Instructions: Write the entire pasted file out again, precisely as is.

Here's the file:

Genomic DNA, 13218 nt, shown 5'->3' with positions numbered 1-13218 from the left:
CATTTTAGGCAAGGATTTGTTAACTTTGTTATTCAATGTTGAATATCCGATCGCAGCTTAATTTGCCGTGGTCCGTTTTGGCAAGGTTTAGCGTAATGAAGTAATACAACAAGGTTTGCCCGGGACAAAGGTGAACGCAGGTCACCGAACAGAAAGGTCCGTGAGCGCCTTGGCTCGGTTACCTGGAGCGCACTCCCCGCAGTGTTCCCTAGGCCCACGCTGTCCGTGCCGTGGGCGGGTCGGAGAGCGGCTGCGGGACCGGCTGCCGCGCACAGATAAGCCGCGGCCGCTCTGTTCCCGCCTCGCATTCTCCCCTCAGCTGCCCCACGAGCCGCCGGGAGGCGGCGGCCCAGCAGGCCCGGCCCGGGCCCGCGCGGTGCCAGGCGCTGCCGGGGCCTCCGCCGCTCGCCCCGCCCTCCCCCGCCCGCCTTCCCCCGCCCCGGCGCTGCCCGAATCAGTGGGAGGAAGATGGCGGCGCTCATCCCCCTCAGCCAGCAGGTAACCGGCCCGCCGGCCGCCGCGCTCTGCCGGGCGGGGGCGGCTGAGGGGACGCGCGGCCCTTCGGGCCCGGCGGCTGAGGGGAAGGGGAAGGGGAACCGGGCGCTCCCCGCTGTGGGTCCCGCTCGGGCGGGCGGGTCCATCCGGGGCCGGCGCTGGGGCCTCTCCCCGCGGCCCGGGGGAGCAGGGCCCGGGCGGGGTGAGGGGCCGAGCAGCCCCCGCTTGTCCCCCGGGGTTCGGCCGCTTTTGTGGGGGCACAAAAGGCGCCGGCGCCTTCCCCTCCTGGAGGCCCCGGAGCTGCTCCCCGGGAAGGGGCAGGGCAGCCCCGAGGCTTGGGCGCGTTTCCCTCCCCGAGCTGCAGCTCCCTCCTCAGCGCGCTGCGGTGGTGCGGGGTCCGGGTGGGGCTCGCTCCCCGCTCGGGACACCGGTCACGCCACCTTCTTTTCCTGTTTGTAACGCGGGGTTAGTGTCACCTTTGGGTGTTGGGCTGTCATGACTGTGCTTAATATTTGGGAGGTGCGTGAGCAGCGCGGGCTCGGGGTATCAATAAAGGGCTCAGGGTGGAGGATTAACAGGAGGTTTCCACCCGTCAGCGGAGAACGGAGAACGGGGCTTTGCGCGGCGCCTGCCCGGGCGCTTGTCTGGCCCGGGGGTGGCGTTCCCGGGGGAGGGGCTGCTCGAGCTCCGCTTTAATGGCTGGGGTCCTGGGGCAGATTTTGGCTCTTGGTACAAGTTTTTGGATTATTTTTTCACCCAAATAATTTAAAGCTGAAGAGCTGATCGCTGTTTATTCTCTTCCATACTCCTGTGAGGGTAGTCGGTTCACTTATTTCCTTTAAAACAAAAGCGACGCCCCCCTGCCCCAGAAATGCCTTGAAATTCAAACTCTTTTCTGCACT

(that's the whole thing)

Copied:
Genomic DNA, 13218 nt, shown 5'->3' with positions numbered 1-13218 from the left:
CATTTTAGGCAAGGATTTGTTAACTTTGTTATTCAATGTTGAATATCCGATCGCAGCTTAATTTGCCGTGGTCCGTTTTGGCAAGGTTTAGCGTAATGAAGTAATACAACAAGGTTTGCCCGGGACAAAGGTGAACGCAGGTCACCGAACAGAAAGGTCCGTGAGCGCCTTGGCTCGGTTACCTGGAGCGCACTCCCCGCAGTGTTCCCTAGGCCCACGCTGTCCGTGCCGTGGGCGGGTCGGAGAGCGGCTGCGGGACCGGCTGCCGCGCACAGATAAGCCGCGGCCGCTCTGTTCCCGCCTCGCATTCTCCCCTCAGCTGCCCCACGAGCCGCCGGGAGGCGGCGGCCCAGCAGGCCCGGCCCGGGCCCGCGCGGTGCCAGGCGCTGCCGGGGCCTCCGCCGCTCGCCCCGCCCTCCCCCGCCCGCCTTCCCCCGCCCCGGCGCTGCCCGAATCAGTGGGAGGAAGATGGCGGCGCTCATCCCCCTCAGCCAGCAGGTAACCGGCCCGCCGGCCGCCGCGCTCTGCCGGGCGGGGGCGGCTGAGGGGACGCGCGGCCCTTCGGGCCCGGCGGCTGAGGGGAAGGGGAAGGGGAACCGGGCGCTCCCCGCTGTGGGTCCCGCTCGGGCGGGCGGGTCCATCCGGGGCCGGCGCTGGGGCCTCTCCCCGCGGCCCGGGGGAGCAGGGCCCGGGCGGGGTGAGGGGCCGAGCAGCCCCCGCTTGTCCCCCGGGGTTCGGCCGCTTTTGTGGGGGCACAAAAGGCGCCGGCGCCTTCCCCTCCTGGAGGCCCCGGAGCTGCTCCCCGGGAAGGGGCAGGGCAGCCCCGAGGCTTGGGCGCGTTTCCCTCCCCGAGCTGCAGCTCCCTCCTCAGCGCGCTGCGGTGGTGCGGGGTCCGGGTGGGGCTCGCTCCCCGCTCGGGACACCGGTCACGCCACCTTCTTTTCCTGTTTGTAACGCGGGGTTAGTGTCACCTTTGGGTGTTGGGCTGTCATGACTGTGCTTAATATTTGGGAGGTGCGTGAGCAGCGCGGGCTCGGGGTATCAATAAAGGGCTCAGGGTGGAGGATTAACAGGAGGTTTCCACCCGTCAGCGGAGAACGGAGAACGGGGCTTTGCGCGGCGCCTGCCCGGGCGCTTGTCTGGCCCGGGGGTGGCGTTCCCGGGGGAGGGGCTGCTCGAGCTCCGCTTTAATGGCTGGGGTCCTGGGGCAGATTTTGGCTCTTGGTACAAGTTTTTGGATTATTTTTTCACCCAAATAATTTAAAGCTGAAGAGCTGATCGCTGTTTATTCTCTTCCATACTCCTGTGAGGGTAGTCGGTTCACTTATTTCCTTTAAAACAAAAGCGACGCCCCCCTGCCCCAGAAATGCCTTGAAATTCAAACTCTTTTCTGCACT